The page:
UX Librarian: Remembering September 11, and Explaining It to Kids

Tuesday, August 27, 2013

Remembering September 11, and Explaining It to Kids

Earlier this spring a third grader at the next-door Harman School asked if the Pioneer Memorial Public Library had any books about September 11. In searching our online catalog I realized that we did not. I put this subject matter on my mental wish list -- where could I find a book that was suitable for kids about the attacks on America that occurred on September 11, 2001?

First, this is an important topic. For most adults we will never forget where we were when we heard the news about this great tragedy that effected so many. Many of us were effected personally by friends, family, or acquaintances who were at or near the sites. Even watching the events unfold on television was traumatizing for millions around the world. It is important that we be able to talk about this day, and it is important that there are books available to our children so that they might better understand September 11.

I am pleased to say that we recently acquired a book that may be considered a great introduction for kids about the events that took place on that fateful day.

"America Is Under Attack" (2011) by Don Brown is easy to read, but difficult to experience. I forgot how complicated the events were that took place on that day. Four separate airplanes were ultimately hijacked and used as weapons by al-Qaeda terrorists. The book uses attractive and slightly cartoonish illustrations to show the roles played by the firemen, the terrorists, and the thousands of innocent victims whose only mistake was boarding a plane, or showing up for work at the Pentagon in Washington DC, or the Twin Towers in New York City. Thankfully, the faces of the people in the book are abbreviated and let the words of the book shine through to tell this complicated tale that reveals the best and worst that humanity has to offer.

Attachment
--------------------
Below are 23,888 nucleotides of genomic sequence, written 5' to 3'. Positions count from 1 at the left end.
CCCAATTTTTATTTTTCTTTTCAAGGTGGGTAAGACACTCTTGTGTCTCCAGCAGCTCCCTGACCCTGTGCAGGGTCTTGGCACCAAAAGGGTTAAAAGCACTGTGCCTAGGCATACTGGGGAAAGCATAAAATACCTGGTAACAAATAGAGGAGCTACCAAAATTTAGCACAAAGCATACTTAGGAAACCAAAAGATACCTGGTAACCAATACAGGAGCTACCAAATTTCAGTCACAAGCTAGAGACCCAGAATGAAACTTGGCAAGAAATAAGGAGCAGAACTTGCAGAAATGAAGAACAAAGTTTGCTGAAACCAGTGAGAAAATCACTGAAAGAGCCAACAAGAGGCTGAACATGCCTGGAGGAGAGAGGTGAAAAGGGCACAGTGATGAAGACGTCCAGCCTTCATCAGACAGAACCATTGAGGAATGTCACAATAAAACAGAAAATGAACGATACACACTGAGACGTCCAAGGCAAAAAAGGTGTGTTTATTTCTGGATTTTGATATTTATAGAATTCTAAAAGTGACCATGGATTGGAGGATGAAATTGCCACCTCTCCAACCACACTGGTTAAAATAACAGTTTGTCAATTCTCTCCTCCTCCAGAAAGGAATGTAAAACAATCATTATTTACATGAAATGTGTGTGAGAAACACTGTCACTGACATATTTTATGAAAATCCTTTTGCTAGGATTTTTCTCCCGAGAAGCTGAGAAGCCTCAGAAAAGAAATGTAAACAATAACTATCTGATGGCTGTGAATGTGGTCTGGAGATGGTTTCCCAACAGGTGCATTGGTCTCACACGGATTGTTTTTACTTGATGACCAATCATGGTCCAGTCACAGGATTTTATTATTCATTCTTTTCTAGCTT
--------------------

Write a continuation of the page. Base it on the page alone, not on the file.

Brown also uses real stories of people who were on the scene in New York City. These individual stories of courage and tragedy help to make this story real and memorable. The bibliography that is a part of this book helps if you want to see source documents or check out other books and articles to read. This book is appropriate for ages 6-10 and grades one through five.

As a parent, I do suggest that you read this book first so that you know what your child is reading and that you are ready to answer questions. Also, you may want to make sure that this book is appropriate for your child. Some more sensitive and impressionable kids may find the events of September 11 disturbing, and honestly, they are quite right to feel this way. While many historical events may be upsetting or difficult for youngsters, knowledge is power. If your son or daughter is asking questions about September 11, "America Is Under Attack" by Don Brown is a great way to start a conversation.

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